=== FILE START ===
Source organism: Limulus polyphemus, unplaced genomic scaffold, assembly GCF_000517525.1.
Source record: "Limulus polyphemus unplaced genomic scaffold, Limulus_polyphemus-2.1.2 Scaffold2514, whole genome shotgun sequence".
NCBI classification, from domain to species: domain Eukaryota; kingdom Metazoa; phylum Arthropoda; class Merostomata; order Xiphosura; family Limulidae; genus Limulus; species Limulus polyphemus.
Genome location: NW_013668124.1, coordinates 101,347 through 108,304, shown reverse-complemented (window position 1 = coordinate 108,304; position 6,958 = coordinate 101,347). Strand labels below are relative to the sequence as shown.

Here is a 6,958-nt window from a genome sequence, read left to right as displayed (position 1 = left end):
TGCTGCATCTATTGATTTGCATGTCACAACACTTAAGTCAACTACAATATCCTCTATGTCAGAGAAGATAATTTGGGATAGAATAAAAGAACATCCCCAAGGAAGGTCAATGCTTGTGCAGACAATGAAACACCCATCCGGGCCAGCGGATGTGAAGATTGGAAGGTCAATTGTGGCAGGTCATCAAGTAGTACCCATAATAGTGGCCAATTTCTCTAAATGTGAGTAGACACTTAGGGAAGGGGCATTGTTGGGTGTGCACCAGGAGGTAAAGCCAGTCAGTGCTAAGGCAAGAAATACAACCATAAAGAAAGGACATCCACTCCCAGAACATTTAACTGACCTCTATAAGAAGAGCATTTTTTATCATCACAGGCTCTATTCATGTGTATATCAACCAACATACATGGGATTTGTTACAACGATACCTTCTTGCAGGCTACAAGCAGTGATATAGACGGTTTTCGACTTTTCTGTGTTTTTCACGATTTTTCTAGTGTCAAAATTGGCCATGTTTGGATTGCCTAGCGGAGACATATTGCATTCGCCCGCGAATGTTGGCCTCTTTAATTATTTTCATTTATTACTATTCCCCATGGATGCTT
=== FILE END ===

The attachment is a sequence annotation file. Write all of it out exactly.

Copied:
Source organism: Limulus polyphemus, unplaced genomic scaffold, assembly GCF_000517525.1.
Source record: "Limulus polyphemus unplaced genomic scaffold, Limulus_polyphemus-2.1.2 Scaffold2514, whole genome shotgun sequence".
NCBI classification, from domain to species: domain Eukaryota; kingdom Metazoa; phylum Arthropoda; class Merostomata; order Xiphosura; family Limulidae; genus Limulus; species Limulus polyphemus.
Genome location: NW_013668124.1, coordinates 101,347 through 108,304, shown reverse-complemented (window position 1 = coordinate 108,304; position 6,958 = coordinate 101,347). Strand labels below are relative to the sequence as shown.

Here is a 6,958-nt window from a genome sequence, read left to right as displayed (position 1 = left end):
TGCTGCATCTATTGATTTGCATGTCACAACACTTAAGTCAACTACAATATCCTCTATGTCAGAGAAGATAATTTGGGATAGAATAAAAGAACATCCCCAAGGAAGGTCAATGCTTGTGCAGACAATGAAACACCCATCCGGGCCAGCGGATGTGAAGATTGGAAGGTCAATTGTGGCAGGTCATCAAGTAGTACCCATAATAGTGGCCAATTTCTCTAAATGTGAGTAGACACTTAGGGAAGGGGCATTGTTGGGTGTGCACCAGGAGGTAAAGCCAGTCAGTGCTAAGGCAAGAAATACAACCATAAAGAAAGGACATCCACTCCCAGAACATTTAACTGACCTCTATAAGAAGAGCATTTTTTATCATCACAGGCTCTATTCATGTGTATATCAACCAACATACATGGGATTTGTTACAACGATACCTTCTTGCAGGCTACAAGCAGTGATATAGACGGTTTTCGACTTTTCTGTGTTTTTCACGATTTTTCTAGTGTCAAAATTGGCCATGTTTGGATTGCCTAGCGGAGACATATTGCATTCGCCCGCGAATGTTGGCCTCTTTAATTATTTTCATTTATTACTATTCCCCATGGATGCTT